In Oregon (and similarly in many other states), a Registered Design Professional in Responsible Charge (architect or structural engineer) is required to design and stamp Significant Structures and Non-exempt Structures. We will focus on architects here, but structural engineers are the other important design professional covered by these rules. And most often with complex structures, both professionals will work together as a team to bring them to successful completion.
Exempt Structures do not need either of these professionals, though the structures must still meet the appropriate building and local development code (zoning) requirements. All design/build or delegated design services provided by contractors are subject to these definitions as well.
Further, architects must provide “observation” of the construction process of the facilities they design and stamp, except those that are Exempt.
Significant Structures: architect required
- Hazardous facilities or special occupancy structures – jails, hazardous material storage, or controlled access facilities like behavioral health hospitals, schools with populations over 250, or high population structures like arenas.
- Essential facilities – emergency facilities like hospitals, police/fire/rescue buildings, essential government services required for emergency response, critical defense structures, emergency shelters, power/water facilities, aviation control facilities.
- Structures that the Director of Consumer and Business Services determines to have “irregular features” — this line item provides flexibility for authorities to include structures with significant asymmetries, unusual geometry or high impacts.
- High rises — any structure for people taller than 45’ or more than four stories above the ground.
Non-Exempt Structures: architect required
- Structures that are neither Significant nor Exempt. This is the majority of medium and larger commercial buildings out there.
Exempt Structures: architect not required
- Detached single or two family homes
- Farm/agriculture buildings that do not serve the public.
- Accessory structures to homes or Ag buildings — garages, barns, work sheds, etc.
- Any other building with a ground area smaller than 4,000sf AND no taller than 20’ to the highest interior finish. Basements count as the lowest point of measurement for the height limitation if they are usable (storage, garage, etc.).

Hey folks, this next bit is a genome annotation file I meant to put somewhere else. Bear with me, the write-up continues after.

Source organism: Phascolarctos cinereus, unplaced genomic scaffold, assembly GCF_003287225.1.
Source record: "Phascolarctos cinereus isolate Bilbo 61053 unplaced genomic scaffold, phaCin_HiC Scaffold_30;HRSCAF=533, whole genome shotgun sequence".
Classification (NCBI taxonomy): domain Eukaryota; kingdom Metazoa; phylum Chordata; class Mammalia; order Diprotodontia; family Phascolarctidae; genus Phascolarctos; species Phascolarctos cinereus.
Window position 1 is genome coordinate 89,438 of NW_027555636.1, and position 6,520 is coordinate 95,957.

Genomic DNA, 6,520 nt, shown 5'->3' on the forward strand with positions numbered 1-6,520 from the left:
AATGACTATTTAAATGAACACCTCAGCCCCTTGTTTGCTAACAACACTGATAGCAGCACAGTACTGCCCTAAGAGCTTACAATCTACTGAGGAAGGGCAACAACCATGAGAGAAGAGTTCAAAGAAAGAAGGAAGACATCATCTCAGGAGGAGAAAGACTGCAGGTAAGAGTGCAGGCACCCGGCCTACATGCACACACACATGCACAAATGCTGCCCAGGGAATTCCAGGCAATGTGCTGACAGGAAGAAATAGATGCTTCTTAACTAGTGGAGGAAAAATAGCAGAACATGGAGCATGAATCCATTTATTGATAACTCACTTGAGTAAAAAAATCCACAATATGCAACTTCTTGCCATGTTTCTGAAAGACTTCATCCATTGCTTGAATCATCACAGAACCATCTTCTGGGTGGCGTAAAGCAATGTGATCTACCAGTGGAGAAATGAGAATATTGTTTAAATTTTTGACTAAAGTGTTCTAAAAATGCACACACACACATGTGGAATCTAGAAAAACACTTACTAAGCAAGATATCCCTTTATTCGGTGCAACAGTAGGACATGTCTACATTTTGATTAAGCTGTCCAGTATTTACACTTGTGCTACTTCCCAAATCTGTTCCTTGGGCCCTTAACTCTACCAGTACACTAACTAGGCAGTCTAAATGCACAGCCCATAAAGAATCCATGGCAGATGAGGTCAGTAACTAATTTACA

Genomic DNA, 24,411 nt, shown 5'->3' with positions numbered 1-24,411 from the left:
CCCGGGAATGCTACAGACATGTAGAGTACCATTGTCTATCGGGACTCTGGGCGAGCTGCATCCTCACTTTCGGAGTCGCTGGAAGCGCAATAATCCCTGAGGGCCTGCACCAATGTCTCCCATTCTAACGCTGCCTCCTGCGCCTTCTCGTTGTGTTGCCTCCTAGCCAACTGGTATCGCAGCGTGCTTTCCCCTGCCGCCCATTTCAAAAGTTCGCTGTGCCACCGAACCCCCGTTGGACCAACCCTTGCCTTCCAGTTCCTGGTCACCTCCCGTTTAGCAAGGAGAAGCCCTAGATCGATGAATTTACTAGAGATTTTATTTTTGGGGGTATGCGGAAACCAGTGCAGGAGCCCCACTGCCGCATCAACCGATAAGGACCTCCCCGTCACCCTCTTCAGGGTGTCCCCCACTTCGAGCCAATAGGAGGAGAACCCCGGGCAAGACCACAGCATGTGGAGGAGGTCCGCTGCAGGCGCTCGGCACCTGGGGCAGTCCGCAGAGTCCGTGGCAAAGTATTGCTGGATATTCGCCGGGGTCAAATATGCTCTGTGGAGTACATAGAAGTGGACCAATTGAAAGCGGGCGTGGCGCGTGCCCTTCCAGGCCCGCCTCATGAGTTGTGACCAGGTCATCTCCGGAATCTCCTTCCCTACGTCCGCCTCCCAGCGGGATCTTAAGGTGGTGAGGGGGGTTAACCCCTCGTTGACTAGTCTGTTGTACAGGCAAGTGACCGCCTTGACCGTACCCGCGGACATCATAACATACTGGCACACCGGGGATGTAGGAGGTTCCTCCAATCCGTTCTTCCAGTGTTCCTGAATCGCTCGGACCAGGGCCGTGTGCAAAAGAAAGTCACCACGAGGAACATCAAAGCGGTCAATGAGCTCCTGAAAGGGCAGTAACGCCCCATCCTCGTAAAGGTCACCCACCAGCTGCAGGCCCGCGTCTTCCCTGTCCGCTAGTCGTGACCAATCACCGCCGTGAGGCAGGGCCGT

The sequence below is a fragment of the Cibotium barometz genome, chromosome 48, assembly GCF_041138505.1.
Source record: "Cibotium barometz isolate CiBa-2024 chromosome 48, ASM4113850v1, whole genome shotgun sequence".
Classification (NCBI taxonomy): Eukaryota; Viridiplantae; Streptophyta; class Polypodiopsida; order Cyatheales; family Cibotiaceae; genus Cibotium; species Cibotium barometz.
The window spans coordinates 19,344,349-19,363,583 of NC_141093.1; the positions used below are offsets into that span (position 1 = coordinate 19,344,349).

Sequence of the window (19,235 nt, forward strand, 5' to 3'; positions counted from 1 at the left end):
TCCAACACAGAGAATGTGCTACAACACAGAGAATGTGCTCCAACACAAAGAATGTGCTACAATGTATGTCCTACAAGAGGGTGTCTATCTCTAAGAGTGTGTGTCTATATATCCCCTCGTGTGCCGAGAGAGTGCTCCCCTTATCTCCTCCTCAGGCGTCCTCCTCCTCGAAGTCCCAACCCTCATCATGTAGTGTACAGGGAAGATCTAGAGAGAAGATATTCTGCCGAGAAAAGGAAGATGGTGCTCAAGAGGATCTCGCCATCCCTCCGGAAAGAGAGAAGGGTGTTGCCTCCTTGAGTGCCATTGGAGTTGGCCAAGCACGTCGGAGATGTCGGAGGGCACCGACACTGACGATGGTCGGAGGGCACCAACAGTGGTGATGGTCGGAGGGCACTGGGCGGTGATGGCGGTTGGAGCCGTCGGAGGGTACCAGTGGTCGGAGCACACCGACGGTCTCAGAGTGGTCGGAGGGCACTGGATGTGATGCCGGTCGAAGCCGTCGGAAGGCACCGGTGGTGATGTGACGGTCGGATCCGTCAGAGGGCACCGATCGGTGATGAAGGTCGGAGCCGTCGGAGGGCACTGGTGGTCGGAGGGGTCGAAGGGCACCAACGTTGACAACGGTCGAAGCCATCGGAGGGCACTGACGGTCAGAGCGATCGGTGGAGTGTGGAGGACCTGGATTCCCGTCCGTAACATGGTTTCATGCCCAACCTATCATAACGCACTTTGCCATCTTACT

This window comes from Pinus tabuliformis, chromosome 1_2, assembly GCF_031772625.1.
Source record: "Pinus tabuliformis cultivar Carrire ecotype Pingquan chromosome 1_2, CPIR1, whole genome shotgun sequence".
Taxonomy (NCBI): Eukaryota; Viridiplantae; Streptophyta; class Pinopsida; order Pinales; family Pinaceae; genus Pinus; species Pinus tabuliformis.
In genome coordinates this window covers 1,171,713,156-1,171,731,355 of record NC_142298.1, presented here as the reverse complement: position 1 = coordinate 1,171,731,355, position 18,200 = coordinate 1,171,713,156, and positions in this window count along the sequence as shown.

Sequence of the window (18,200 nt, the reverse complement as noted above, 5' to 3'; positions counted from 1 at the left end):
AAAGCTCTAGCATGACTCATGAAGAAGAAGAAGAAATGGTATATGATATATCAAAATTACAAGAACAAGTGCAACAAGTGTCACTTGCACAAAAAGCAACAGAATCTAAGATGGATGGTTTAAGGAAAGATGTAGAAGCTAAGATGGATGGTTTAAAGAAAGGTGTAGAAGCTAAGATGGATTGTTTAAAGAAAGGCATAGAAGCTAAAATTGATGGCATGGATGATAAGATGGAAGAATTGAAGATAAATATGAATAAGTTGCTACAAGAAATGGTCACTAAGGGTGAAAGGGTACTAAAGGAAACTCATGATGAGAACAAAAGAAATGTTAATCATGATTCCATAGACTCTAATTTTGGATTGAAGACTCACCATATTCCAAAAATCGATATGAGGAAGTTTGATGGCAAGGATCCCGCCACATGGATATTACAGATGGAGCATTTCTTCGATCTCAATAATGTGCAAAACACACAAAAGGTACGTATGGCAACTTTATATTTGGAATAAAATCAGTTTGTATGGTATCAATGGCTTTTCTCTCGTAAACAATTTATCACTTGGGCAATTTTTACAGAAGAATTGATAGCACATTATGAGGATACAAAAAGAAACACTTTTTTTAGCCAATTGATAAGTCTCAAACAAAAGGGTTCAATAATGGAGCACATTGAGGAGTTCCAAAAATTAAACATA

- Alterations to a building where no structural elements are affected or when occupancy or type of classification of the building are not proposed as changed.
By elimination, the text of items four and five under Exempt Structures above is what actually defines most Non-exempt Structures.
So, an architect is not required for new single family or two-family homes (duplexes) unless special conditions exist requiring professional oversight. Nor is an architect necessarily required for an alteration to an existing home. Historically, this exemption began so that homesteaders could self-design & self-build on their own property. Today, you may find interior designers or home designers directing this type of work. Exempt structures must still follow a prescribed design path that is itemized in the building code.
So, why have an architect design my home or home remodel?
- level of service
- specific education
- deeper technical understanding
- familiarity with jurisdictional processes
- higher attention to detail
- breadth of design experience
- educated in higher efficiency or performance standards than the prescribed code paths
- state certification
- professional insurance
Is my architect really licensed?
You should check, just for due diligence. It is illegal to advertise oneself as an architect unless actually currently licensed in good standing. And architects are required to stamp projects created under their responsible charge, even exempt ones.
Similarly, you should verify the status of your prospective general contractor’s license.
Adam and Lisa Christie are licensed architects in Oregon, Washington and California. Give us a call when you are ready to design your next project.